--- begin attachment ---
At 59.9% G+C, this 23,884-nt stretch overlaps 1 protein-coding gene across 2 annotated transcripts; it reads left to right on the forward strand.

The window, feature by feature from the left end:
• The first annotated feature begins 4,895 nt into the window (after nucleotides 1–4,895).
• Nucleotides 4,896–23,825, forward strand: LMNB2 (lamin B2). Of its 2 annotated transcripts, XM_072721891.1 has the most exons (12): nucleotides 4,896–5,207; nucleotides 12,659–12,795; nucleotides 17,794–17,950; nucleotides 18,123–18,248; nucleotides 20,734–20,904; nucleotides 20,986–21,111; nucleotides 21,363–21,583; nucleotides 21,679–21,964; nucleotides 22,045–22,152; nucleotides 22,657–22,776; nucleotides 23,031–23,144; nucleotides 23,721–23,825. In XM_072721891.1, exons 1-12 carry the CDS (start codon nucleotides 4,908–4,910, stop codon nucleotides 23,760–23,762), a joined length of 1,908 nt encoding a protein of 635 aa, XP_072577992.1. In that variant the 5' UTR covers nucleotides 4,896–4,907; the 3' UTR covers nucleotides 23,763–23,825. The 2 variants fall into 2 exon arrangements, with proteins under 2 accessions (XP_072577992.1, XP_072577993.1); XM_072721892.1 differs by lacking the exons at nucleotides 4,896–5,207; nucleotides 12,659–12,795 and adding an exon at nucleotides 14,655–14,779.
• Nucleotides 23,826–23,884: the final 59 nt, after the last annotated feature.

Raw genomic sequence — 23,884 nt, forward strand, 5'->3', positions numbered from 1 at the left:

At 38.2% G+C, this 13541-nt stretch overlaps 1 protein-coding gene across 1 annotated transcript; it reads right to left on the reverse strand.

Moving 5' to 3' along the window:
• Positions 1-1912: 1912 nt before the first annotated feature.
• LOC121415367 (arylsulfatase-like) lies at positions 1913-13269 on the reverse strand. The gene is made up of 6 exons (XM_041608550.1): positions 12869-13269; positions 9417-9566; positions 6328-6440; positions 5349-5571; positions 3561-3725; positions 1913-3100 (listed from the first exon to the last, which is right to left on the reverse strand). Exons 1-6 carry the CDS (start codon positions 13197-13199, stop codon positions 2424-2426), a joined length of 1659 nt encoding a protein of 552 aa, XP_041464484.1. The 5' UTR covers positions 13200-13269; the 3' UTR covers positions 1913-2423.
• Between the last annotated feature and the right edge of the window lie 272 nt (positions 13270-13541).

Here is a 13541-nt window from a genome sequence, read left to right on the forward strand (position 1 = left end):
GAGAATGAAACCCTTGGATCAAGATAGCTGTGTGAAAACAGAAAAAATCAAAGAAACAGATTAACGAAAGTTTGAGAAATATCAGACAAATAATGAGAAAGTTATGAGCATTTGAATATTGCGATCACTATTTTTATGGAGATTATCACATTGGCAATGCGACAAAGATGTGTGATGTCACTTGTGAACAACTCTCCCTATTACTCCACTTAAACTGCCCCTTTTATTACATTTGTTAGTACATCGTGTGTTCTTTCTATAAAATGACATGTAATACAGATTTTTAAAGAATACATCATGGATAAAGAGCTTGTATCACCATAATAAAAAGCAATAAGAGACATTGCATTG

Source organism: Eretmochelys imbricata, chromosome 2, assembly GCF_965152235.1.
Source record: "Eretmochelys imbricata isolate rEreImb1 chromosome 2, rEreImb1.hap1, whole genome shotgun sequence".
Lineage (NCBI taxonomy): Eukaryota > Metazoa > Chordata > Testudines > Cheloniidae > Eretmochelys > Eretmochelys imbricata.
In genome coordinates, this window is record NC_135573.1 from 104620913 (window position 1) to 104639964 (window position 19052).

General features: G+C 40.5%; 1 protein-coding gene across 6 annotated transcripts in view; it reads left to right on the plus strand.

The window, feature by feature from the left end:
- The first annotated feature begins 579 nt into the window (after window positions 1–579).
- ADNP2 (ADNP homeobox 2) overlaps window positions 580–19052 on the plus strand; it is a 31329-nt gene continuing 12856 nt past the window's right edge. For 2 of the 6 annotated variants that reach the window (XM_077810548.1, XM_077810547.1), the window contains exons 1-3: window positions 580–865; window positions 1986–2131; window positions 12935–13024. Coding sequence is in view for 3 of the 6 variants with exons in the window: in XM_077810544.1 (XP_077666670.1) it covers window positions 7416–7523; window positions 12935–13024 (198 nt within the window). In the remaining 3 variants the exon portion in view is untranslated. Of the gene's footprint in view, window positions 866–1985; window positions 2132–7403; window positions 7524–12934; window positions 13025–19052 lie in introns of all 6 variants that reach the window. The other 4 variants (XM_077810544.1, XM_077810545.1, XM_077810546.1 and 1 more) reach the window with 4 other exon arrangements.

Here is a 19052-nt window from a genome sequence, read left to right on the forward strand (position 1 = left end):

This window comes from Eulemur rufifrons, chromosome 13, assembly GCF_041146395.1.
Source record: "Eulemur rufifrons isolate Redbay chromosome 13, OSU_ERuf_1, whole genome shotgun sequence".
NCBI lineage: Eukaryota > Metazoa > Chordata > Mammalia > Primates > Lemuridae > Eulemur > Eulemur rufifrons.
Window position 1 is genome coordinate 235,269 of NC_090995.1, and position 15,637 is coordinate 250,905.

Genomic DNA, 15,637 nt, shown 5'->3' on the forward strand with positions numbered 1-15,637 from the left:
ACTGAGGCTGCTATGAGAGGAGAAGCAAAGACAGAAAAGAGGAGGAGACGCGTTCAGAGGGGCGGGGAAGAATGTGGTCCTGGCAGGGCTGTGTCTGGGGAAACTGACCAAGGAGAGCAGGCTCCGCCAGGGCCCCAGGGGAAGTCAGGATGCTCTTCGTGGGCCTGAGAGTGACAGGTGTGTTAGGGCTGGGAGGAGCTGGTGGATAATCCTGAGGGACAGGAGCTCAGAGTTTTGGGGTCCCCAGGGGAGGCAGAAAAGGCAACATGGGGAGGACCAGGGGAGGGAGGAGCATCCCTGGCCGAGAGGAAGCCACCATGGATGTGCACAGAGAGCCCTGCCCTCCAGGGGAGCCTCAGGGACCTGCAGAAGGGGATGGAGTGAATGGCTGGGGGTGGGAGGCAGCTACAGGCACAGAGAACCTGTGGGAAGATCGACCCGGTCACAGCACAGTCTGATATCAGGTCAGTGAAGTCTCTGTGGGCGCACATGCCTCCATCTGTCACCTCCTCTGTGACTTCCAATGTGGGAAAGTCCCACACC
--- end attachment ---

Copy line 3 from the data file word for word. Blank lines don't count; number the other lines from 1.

• The first annotated feature begins 4,895 nt into the window (after nucleotides 1–4,895).